3 Steps to Fall Asleep

Don’t you wish the human body just had a ‘sleep’ button like your tablet? Not getting enough sleep is one of the most common complaints in our wired-up culture, affecting one in three adults. And it causes serious health problems.

Getting to sleep at night is fortunately something you can control in most cases. One case that complicates things, however, is prescription medication. If you’re taking medication that affects your sleep phase in any way, that’s an urgent point to bring up with your doctor, and this advice isn’t guaranteed to work in your case. For the rest of us, all it really takes is some discipline:

1- Prepare before bed.

* Avoid caffeine drinks before bed. Also avoid heavy meals an hour before bed. While some people swear by a “nightcap,” alcohol before bed is also ill-advised; it’s easy to build up a tolerance and it’s a dangerous habit to get into.

* At least an hour before bed, you should turn down the lights, and actually stop using all electronic media devices. That’s right, no phone, no TV, no Internet. Read a book, play with a pet, do a minor household chore, or simply lie on the couch and meditate. The reasoning here is that bright light sends the wrong trigger to the melatonin in your brain. Shining bright lights into your face tells your brain “wake up!”

* One of the best insurers for a good night’s sleep is at least a half hour of exercise sometime during the day. Stop and think about it: Have you ever had a hard time going to sleep after a day of exhausting physical activity? Your body is wired to burn energy from your food during the day; if you sit at a desk at work and then a couch for the evening, your body is bursting with unspent potential by the time you go to bed. Simply taking a walk or doing some minor household chore will suffice. But actual gym exercise is even better.

2- Your sleep quarters should be dark and quiet.

This is one of the benefits of the quiet country life! Again, melatonin signals to your brain will be triggered by leaving the TV going in the bedroom. You really don’t need a “night light” either. If you live in a household of night owls, a sleep mask will help.

You’re also better off without playing a radio, or having other distracting noise. Some people swear by “white noise” from a static generator or a fan, however, so you may make an exception if that works in your case. It’s also true that you may live in circumstances where tranquility is not possible, so again white noise or even earplugs may be necessary.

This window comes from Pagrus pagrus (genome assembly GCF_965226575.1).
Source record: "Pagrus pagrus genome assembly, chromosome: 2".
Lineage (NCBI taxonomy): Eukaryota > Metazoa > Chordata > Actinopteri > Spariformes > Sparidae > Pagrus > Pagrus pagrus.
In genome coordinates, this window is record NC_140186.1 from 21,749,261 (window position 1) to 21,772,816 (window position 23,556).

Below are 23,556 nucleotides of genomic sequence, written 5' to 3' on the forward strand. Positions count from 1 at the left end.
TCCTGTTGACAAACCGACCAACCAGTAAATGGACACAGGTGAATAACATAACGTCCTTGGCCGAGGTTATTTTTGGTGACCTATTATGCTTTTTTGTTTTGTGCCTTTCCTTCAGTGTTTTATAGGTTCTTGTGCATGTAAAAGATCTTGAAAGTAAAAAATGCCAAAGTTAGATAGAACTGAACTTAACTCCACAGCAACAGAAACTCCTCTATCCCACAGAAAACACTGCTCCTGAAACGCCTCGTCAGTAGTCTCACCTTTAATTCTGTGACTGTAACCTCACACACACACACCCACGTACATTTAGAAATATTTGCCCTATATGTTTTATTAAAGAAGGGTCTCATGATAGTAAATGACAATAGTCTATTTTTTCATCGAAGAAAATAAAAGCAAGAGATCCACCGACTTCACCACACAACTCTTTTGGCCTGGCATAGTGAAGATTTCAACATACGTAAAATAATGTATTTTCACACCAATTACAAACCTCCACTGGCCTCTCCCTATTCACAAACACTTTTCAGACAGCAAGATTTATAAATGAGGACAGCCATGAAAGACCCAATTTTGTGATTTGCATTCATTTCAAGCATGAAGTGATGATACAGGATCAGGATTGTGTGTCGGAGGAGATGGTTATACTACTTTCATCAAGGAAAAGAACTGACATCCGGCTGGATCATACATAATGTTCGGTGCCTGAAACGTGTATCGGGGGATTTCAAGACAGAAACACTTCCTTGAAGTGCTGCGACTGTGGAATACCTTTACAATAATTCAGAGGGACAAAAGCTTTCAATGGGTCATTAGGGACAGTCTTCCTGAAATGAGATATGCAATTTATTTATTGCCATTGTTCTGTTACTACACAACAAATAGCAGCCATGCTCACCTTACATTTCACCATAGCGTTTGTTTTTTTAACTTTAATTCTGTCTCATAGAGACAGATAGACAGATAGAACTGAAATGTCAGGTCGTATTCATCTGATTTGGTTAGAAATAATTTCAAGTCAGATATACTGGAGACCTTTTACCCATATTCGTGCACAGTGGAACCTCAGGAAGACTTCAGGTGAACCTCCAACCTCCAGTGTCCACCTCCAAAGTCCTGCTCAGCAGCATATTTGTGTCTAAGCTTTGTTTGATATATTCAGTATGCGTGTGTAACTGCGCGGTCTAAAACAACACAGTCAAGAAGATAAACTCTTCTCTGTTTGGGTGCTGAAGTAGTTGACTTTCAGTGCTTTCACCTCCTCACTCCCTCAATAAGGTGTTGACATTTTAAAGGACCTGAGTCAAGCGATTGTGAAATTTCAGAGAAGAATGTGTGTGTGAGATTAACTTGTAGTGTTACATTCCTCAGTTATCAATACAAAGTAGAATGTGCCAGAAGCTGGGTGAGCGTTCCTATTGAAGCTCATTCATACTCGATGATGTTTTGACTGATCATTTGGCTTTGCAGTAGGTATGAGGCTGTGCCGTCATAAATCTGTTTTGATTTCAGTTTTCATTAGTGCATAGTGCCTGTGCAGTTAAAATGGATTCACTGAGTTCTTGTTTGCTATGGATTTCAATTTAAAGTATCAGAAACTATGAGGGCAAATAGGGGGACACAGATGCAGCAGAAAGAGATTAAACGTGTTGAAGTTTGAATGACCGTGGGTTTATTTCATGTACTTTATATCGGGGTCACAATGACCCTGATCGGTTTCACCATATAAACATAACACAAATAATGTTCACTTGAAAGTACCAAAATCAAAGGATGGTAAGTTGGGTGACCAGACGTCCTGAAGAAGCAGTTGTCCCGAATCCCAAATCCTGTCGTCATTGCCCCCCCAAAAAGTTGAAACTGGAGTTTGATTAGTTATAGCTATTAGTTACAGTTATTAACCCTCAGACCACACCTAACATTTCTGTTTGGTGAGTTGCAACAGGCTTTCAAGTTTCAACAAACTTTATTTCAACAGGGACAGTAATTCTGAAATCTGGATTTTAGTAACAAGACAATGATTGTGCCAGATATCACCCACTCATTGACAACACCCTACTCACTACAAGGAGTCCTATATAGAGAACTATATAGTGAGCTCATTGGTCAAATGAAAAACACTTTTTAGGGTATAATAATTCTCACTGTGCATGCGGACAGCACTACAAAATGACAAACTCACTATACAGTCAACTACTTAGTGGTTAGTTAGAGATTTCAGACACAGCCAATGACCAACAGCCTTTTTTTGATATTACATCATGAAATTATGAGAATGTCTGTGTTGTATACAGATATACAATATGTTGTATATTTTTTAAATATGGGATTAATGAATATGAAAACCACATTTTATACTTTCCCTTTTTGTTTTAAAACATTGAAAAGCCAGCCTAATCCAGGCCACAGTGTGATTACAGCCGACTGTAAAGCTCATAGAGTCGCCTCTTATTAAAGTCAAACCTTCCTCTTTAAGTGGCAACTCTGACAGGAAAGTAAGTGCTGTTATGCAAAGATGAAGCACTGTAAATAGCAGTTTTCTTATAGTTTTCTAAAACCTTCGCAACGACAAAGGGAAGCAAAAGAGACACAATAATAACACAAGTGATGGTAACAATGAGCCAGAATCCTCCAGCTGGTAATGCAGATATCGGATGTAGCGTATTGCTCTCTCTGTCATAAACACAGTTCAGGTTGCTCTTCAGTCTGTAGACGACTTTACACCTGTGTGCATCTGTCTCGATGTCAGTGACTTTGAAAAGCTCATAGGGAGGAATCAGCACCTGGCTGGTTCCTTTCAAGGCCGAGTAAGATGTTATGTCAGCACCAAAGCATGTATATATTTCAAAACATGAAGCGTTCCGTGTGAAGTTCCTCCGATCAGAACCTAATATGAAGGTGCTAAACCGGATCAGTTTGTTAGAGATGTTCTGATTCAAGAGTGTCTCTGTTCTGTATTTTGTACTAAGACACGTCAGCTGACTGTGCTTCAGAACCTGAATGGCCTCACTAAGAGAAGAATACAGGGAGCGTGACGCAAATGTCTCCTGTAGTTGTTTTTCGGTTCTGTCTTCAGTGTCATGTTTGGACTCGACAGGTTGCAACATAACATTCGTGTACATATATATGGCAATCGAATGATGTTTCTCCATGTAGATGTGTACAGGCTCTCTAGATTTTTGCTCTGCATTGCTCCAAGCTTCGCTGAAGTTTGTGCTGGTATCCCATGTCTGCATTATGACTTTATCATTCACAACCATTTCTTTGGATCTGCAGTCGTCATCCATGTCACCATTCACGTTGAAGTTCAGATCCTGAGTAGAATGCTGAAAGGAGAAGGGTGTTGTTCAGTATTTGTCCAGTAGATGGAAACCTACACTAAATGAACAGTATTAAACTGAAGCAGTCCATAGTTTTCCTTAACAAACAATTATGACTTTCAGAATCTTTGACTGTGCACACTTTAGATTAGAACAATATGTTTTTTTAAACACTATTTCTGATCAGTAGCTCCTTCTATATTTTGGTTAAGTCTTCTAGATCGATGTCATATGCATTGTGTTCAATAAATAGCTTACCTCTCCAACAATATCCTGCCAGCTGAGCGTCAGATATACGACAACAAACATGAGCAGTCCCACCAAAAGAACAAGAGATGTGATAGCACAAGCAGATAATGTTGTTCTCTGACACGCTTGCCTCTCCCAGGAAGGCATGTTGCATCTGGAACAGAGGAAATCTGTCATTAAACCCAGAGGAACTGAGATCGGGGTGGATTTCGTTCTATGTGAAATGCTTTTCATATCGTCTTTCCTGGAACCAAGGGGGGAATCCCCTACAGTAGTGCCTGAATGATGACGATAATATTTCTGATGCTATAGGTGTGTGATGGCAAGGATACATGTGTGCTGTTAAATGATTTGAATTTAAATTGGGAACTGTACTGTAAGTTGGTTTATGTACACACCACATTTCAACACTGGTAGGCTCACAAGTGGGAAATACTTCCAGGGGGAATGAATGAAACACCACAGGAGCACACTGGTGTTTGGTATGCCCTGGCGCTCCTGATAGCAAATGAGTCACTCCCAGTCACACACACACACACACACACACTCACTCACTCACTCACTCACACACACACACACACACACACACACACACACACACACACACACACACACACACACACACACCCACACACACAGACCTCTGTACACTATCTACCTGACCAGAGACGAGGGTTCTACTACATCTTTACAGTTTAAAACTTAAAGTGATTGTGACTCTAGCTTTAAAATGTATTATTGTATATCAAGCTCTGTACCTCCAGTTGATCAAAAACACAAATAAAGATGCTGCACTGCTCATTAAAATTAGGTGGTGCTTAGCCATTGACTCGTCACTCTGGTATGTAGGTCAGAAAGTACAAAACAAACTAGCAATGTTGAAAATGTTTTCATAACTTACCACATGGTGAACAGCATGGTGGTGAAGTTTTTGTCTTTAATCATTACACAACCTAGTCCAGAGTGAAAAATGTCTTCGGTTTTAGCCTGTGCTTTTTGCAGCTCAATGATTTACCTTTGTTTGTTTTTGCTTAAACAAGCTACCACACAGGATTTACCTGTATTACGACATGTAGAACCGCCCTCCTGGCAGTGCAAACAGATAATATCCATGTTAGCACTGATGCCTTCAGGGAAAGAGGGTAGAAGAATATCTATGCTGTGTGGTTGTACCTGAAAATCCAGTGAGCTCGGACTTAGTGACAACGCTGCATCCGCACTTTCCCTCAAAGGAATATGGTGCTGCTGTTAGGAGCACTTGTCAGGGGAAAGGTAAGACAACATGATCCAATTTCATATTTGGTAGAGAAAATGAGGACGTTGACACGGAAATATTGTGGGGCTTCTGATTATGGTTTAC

3- Blank your thoughts.

Unfortunately, western culture is devoid of teaching mental discipline. Eastern culture is far more familiar with this concept, which is expressed in one way by meditation. “Meditation” is a word which people tend to misinterpret: You don’t need to be a swami or sit in a lotus pose to meditate. It’s just the art of bringing your mind to a complete stop.

One method is the “body map.” Start with your toes. Stretch them and think to yourself “My toes are relaxed.” Now wriggle your feet, snuggle them under the covers, and think “My feet are relaxed.” Keep moving through your body to your calves, knees, thighs, hips, every part you can name. Keep naming your body parts and telling yourself they are relaxed. By the time you get to your head, if you’re not asleep already, finally just relax your mind and concentrate on not thinking. This technique works for plain old stress tension, and for when your mind tends to spin its own thoughts keeping you awake.

A step above this is guided muscle relaxation. Again, going from your toes to your neck, stretch or tense everybody part in turn, hold it for a second while holding your breath, then release the tension and exhale. Think of it as putting your body to bed, one stage at a time.

Another method is deep breathing exercises. Start by closing your eyes and focusing on your breathing. Practice taking deep, full breaths, holding for just a second, then exhaling completely. Not start a cycle of doing the same while breathing in through your mouth and exhaling through your nose, or vice versa. Try doing this with one hand on your chest and the other on your abdomen, and breath alternating between making one rise more than the other. These are mostly just mental tricks to get you focused on breathing, so that your biological processes block out all other thoughts.

Thanks for reading, and sweet dreams!